When I found out my wife was pregnant, I was ecstatic. I’d dreamed of being a Dad for so long, but I also recognized that my lifestyle was going to need a transformation. Late nights rocking out with friends would be replaced with late nights rocking my son to sleep. My meticusloy-curated man cave would morph into a cozy, jungle-themed nursery. And my guitar collection would need to move to make room for a pack-and-play. Or so I thought.
Music has been a passion of mine since I was young, and I wanted to introduce that to my son as soon as possible. It did not take long; during her pregnancy, my wife’s belly became a concert hall. I’ve read studies that claimed music heard pre-birth could help stimulate development, increase music appreciation, and encourage later creativity. I opted to forgo some of my favorites, like Slayer and Iron Maiden, and went with the classics, Mozart, Beethoven, and some light jazz. If his kicks were any indication, he certainly enjoyed the tunes.
As the months went by and my son’s cries turned to laughter, and his cooing turned into words like Dada and Mama, I forgot about my goal of using music as a learning tool. It was when I saw his incredibly positive reaction to a young woman playing guitar at a birthday party, that I remembered that music would need to be a vital part of his childhood.
Upon hearing the strings strummed to the tunes of “The Wheels on the Bus” and “If You’re Happy and You Know It,” my son stood, clapped, and smiled with pure enjoyment. Incredibly, he was giving this lady his undivided attention, and as anyone with a toddler knows, having their child pay attention to anything longer than 15 seconds is a considerable achievement.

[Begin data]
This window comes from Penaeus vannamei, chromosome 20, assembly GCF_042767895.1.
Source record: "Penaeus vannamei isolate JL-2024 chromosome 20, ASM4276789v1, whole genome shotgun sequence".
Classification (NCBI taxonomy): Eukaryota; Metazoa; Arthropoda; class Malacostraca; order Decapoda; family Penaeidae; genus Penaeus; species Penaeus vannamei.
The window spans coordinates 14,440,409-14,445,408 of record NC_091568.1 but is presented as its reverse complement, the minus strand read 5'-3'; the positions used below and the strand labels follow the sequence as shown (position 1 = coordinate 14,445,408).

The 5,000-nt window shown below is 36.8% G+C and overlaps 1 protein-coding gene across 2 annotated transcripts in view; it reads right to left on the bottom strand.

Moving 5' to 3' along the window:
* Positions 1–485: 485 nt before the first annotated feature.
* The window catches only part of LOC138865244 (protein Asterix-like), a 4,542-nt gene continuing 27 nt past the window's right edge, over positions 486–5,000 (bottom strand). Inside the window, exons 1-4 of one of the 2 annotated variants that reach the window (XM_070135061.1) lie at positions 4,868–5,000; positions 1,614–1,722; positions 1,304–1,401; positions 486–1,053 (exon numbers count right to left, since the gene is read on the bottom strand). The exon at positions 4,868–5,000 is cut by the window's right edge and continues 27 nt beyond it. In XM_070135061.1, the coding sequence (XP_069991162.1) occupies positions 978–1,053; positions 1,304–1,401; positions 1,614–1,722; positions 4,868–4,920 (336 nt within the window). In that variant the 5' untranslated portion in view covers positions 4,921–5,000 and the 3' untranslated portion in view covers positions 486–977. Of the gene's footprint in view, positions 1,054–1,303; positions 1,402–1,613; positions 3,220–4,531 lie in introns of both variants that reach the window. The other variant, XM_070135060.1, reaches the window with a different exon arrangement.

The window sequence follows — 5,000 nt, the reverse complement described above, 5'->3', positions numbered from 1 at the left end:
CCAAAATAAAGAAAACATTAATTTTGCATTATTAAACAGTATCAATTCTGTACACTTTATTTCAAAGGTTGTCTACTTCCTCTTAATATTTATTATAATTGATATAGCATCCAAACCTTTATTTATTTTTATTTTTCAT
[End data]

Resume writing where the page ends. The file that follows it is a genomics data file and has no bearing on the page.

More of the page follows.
When we arrived home, I enthusiastically dusted off my acoustic guitar and started playing some basic chords. It did not matter to my son that I missed a note here or there, he was mesmerized. This shiny object strapped to Dada’s chest was producing the same sounds he’d heard earlier, and he was thrilled.
Over the next few months, the guitar has proven to be a handy tool whenever he is cranky, upset, or simply not cooperating. In addition to learning some of the most popular children’s songs, I wrote my own songs for specific situations, including “The Diaper Song” and “Feed Me More.” Fortunately, he does not realize the songs all sound unerringly similar and my voice is not exactly radio friendly; he really is the perfect audience.
Every now and again, I’ll sneak in some of Iron Maiden’s riffs and watch him bounce up and down in ecstasy. I encourage anyone with a child to try this—with whatever music you like. Chances are your child will enjoy it as well. After you learn just two or three basic chords, you can play almost anything. Now I look forward to teaching my son how to play guitar himself. Watch out, this father and son duo may be hitting your town to rock out!
Michael Goldberg, from Cliffside Park, is a loving dad to a beautiful 1-year-old son.